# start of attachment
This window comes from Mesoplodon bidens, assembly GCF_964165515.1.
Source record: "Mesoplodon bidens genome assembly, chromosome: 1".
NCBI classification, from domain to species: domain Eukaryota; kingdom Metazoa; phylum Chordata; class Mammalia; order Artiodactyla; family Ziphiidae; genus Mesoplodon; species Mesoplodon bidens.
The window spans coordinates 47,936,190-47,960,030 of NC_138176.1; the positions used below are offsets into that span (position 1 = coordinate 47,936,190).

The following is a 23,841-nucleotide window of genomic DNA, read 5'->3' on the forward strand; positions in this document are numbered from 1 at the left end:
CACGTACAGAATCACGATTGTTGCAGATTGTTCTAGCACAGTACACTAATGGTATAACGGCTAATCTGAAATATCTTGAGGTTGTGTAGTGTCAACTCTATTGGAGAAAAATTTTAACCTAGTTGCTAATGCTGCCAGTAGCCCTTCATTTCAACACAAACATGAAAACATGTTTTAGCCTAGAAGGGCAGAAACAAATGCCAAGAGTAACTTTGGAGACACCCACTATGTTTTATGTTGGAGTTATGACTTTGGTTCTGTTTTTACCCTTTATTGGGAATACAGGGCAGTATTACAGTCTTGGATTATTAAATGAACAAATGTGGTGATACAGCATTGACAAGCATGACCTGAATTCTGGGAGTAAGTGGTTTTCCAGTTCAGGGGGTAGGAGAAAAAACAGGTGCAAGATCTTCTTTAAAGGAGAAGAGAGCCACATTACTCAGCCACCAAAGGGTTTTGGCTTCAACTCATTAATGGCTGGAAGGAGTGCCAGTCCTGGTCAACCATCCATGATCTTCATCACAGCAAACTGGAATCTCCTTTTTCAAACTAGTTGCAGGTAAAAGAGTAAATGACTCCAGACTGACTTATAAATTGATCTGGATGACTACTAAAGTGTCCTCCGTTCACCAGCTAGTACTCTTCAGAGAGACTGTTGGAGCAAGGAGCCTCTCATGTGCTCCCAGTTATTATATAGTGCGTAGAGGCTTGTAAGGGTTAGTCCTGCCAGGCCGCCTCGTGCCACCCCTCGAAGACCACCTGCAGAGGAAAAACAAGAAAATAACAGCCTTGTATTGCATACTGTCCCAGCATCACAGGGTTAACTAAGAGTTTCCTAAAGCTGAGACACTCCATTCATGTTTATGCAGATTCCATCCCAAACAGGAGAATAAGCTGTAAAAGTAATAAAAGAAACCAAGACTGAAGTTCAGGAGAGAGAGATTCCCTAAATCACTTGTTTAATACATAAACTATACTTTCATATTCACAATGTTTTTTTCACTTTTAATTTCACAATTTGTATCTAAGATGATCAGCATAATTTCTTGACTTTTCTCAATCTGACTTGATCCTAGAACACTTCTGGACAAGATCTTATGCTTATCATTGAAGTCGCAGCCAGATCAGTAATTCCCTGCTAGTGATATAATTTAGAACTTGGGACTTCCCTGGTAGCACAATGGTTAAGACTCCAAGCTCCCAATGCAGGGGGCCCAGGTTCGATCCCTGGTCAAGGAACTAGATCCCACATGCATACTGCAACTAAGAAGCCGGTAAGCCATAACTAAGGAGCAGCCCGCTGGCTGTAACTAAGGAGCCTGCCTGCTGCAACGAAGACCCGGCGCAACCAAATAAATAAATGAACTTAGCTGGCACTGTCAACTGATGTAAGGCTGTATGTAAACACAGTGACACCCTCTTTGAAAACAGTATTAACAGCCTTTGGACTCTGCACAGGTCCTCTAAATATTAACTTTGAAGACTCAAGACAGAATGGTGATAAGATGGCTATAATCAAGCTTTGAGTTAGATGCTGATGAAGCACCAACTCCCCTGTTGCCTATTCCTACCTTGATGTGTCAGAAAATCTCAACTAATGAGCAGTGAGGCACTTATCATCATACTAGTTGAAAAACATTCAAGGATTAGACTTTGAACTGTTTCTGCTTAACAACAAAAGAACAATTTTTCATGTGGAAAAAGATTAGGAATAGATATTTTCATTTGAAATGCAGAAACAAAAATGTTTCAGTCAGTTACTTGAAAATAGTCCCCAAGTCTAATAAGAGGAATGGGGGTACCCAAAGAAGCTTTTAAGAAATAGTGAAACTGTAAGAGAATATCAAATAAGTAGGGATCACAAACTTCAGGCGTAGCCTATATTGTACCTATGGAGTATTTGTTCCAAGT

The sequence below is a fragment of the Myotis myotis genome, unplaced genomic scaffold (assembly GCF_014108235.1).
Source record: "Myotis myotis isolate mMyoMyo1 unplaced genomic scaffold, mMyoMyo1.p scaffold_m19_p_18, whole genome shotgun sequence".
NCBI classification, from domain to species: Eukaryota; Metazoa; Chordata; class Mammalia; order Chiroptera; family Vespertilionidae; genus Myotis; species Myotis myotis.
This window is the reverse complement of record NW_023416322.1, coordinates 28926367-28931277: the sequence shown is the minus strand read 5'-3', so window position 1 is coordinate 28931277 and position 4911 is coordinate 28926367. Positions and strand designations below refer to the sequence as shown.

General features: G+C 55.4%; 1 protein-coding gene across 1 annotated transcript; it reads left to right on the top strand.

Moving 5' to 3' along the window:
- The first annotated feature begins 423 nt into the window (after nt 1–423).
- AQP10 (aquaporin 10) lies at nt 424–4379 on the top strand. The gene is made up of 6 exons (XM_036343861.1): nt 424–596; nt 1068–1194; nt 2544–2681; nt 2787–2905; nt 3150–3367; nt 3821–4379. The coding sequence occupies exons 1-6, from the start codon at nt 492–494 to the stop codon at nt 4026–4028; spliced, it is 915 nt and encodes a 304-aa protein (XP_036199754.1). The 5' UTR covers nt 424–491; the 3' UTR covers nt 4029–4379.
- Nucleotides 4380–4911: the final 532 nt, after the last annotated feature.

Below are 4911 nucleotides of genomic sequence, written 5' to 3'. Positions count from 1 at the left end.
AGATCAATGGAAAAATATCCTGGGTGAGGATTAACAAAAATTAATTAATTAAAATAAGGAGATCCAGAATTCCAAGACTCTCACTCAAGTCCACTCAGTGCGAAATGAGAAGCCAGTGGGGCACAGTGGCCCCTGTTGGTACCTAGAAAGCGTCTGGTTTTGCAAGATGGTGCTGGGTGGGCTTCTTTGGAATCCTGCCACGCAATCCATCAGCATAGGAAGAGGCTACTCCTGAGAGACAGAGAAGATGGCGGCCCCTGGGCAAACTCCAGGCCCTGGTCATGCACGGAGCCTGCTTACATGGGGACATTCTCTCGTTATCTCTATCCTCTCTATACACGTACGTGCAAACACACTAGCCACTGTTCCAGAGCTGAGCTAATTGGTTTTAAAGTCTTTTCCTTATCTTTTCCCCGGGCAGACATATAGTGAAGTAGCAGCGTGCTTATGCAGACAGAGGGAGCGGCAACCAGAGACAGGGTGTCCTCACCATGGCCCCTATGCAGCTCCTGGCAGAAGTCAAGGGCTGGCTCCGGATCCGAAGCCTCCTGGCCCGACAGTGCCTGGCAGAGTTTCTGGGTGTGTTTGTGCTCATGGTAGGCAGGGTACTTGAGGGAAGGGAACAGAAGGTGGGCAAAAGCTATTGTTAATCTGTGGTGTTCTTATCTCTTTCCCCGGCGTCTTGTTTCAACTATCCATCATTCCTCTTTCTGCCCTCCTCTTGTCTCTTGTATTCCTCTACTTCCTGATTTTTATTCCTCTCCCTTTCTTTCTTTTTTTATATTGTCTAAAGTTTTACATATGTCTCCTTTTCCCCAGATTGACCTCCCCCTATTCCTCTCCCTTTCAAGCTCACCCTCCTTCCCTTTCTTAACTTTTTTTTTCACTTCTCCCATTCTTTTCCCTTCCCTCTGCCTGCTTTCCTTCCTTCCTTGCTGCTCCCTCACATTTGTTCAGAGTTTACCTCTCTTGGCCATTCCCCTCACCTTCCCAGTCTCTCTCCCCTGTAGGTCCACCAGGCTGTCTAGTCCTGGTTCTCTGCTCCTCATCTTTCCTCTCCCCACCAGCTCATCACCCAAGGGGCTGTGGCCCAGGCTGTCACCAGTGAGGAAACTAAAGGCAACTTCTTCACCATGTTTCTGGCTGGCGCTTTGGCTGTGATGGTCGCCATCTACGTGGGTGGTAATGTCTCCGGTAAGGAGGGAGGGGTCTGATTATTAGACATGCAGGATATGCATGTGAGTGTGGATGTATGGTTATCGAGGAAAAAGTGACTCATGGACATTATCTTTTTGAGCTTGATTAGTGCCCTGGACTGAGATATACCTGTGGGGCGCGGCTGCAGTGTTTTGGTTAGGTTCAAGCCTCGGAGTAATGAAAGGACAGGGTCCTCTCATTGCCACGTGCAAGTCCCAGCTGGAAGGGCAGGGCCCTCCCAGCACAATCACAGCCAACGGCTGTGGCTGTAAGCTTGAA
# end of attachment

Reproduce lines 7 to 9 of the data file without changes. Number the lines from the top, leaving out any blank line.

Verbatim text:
The sequence below is a fragment of the Myotis myotis genome, unplaced genomic scaffold (assembly GCF_014108235.1).
Source record: "Myotis myotis isolate mMyoMyo1 unplaced genomic scaffold, mMyoMyo1.p scaffold_m19_p_18, whole genome shotgun sequence".
NCBI classification, from domain to species: Eukaryota; Metazoa; Chordata; class Mammalia; order Chiroptera; family Vespertilionidae; genus Myotis; species Myotis myotis.